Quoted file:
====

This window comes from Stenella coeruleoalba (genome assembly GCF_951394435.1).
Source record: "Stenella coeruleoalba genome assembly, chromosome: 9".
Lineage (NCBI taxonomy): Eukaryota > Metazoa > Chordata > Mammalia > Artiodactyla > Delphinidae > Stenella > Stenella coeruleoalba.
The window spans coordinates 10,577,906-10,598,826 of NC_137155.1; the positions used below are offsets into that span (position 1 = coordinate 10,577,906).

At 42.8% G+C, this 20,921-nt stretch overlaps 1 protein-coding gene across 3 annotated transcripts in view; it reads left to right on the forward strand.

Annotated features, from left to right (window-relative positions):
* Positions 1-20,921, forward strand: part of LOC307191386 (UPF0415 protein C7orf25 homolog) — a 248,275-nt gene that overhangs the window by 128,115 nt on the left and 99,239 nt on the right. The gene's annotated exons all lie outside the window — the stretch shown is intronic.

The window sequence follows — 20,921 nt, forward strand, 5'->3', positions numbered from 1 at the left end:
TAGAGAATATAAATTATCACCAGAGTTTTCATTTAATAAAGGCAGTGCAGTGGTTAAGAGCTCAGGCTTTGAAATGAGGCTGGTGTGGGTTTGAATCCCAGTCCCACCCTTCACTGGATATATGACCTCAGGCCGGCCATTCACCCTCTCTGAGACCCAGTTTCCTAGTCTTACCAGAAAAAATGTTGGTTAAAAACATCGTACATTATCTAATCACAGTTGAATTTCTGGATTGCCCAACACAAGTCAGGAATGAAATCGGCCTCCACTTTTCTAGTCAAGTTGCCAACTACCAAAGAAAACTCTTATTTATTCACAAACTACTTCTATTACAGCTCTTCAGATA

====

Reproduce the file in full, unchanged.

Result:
This window comes from Stenella coeruleoalba (genome assembly GCF_951394435.1).
Source record: "Stenella coeruleoalba genome assembly, chromosome: 9".
Lineage (NCBI taxonomy): Eukaryota > Metazoa > Chordata > Mammalia > Artiodactyla > Delphinidae > Stenella > Stenella coeruleoalba.
The window spans coordinates 10,577,906-10,598,826 of NC_137155.1; the positions used below are offsets into that span (position 1 = coordinate 10,577,906).

At 42.8% G+C, this 20,921-nt stretch overlaps 1 protein-coding gene across 3 annotated transcripts in view; it reads left to right on the forward strand.

Annotated features, from left to right (window-relative positions):
* Positions 1-20,921, forward strand: part of LOC307191386 (UPF0415 protein C7orf25 homolog) — a 248,275-nt gene that overhangs the window by 128,115 nt on the left and 99,239 nt on the right. The gene's annotated exons all lie outside the window — the stretch shown is intronic.

The window sequence follows — 20,921 nt, forward strand, 5'->3', positions numbered from 1 at the left end:
TAGAGAATATAAATTATCACCAGAGTTTTCATTTAATAAAGGCAGTGCAGTGGTTAAGAGCTCAGGCTTTGAAATGAGGCTGGTGTGGGTTTGAATCCCAGTCCCACCCTTCACTGGATATATGACCTCAGGCCGGCCATTCACCCTCTCTGAGACCCAGTTTCCTAGTCTTACCAGAAAAAATGTTGGTTAAAAACATCGTACATTATCTAATCACAGTTGAATTTCTGGATTGCCCAACACAAGTCAGGAATGAAATCGGCCTCCACTTTTCTAGTCAAGTTGCCAACTACCAAAGAAAACTCTTATTTATTCACAAACTACTTCTATTACAGCTCTTCAGATA